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  • Writer's pictureJason Griffing

Look for Long-Decay Ideas

In describing how he wrote the book, "Mind Wide Open", author Steven Johnson discusses a challenge we're all familiar with—deciding what ideas to focus on and which ones to ignore. He calls the method he came up with the "Long Decay Test." Named after sound waves that take a long time to trail off to silence, this is a useful framework we can all use to be more intentional about our precious mental resources get deployed.

We've all experienced flashes of insight, those when you stumble upon an idea, learn a new factoid, or discover an anecdote and it feels like something clicks. But often, only a day or two later, that lightbulb moment has faded to darkness.

Long decay ideas are different. They stick with us. They're the ideas that keep popping into our heads for days, weeks, or months after we've discovered them. Once a long-decay idea has entered our consciousness, we can't shake it. We immediately see the world differently. It comes up in conversations with friends. It has broad application across a number of difficult problems we’ve been grappling with. It makes a meaningful difference in how we engage with the world. Some part of your life that's previously been fuzzy snaps into sharp focus.

The Long Decay Test has particular salience in the information age. There was a time when ideas were hard to come by. Not so today. On the whole, the information revolution has been an overwhelming force for good. But nothing is a panacea. Prior to the internet, access to information may have been inconvenient. But in a sense, this inconvenience served as a useful constraint. Effort is, after all, a great filter for value.

Today, all of the world's information is at our fingertips. Every book, blog post, 24/7 news cycle, and social media network presents a steady stream of ideas to parse through. Fake news and opinions masquerading as facts are bad enough. But even if you manage to filter that shit out, you're still left with the challenge of separating good ideas from great ones. And with zero bounds on access to information, it's all too easy to fall into the trap of constantly skimming the surface, gaining a basic awareness of a wide breadth of topics, but never learning enough to actually put them into practice, let alone gain mastery.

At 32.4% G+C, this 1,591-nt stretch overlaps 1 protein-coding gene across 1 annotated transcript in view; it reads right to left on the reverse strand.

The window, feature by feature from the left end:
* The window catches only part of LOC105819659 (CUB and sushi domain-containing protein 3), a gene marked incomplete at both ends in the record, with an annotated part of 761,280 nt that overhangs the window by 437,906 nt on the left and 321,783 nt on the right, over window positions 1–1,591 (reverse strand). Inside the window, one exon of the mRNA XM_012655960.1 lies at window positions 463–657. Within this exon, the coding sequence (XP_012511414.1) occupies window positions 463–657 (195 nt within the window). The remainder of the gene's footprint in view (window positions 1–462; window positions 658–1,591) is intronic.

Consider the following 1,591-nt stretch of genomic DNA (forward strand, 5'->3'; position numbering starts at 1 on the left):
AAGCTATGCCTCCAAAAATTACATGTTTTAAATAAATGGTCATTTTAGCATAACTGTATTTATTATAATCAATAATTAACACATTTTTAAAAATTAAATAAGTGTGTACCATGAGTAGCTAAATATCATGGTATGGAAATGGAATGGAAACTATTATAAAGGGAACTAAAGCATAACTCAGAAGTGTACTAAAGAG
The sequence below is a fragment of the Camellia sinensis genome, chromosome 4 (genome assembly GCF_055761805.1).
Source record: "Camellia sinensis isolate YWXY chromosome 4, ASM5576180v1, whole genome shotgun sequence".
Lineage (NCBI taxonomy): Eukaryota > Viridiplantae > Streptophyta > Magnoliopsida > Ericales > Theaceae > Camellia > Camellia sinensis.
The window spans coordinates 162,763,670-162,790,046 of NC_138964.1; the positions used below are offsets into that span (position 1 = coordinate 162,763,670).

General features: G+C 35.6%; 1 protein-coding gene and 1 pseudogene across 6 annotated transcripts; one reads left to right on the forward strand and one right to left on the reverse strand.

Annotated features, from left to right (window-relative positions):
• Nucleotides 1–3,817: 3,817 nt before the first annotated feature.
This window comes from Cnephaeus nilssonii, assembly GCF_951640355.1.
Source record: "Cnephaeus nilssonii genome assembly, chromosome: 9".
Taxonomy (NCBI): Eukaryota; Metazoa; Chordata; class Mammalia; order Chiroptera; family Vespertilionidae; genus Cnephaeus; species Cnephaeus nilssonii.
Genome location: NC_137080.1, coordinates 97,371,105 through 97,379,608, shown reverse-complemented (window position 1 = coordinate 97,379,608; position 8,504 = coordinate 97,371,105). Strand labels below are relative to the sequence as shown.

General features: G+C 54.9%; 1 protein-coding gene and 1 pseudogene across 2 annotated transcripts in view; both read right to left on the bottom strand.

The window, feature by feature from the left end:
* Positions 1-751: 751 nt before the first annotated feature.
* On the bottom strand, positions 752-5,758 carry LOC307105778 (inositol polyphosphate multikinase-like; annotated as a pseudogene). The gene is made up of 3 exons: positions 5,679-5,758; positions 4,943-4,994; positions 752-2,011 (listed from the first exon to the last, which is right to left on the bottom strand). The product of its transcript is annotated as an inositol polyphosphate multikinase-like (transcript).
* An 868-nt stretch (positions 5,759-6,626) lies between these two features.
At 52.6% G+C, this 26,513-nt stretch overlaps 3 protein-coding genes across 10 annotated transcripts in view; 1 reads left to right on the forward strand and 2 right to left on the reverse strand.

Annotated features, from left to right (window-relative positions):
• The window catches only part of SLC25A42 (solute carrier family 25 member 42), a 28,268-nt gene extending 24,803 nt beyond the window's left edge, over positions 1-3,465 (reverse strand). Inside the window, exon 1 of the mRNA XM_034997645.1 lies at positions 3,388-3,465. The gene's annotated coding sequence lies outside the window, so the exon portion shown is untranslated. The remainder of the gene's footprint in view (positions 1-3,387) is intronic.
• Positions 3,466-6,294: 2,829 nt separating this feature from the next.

None of this is to suggest that we should all become narrowly specialized; Specialization has its place, but for many of us, multidisciplinary thinking is a major source of leverage. However, there's a difference between constantly flitting around the edges of topics and proper multidisciplinary thinking—which is to say gaining mastery of the most important ideas from multiple fields. The Long Decay Test offers one tool to help us identify these most essential ideas.

In real-time, it can be hard to separate the most impactful ideas from their "short decay" counterparts. Both long and short decay ideas present a similar lightbulb flash at first. It's only once they've had a little time to percolate that the difference becomes obvious. The long vs short decay framing provides a useful tool for making this otherwise difficult distinction.

Experiment with Johnson's "Long Decay Test". Avoid the temptation to immediately jump all over that new idea for your blog. Pause before you ask your team to investigate the business idea you had on your drive home. Let that book you just finished reading sit for a week or two before you start processing notes. Give new ideas some time to breathe. See if they hang around for a bit. If so, that's probably a good signal that they're worth exploring further. If not, maybe it's best to move on.

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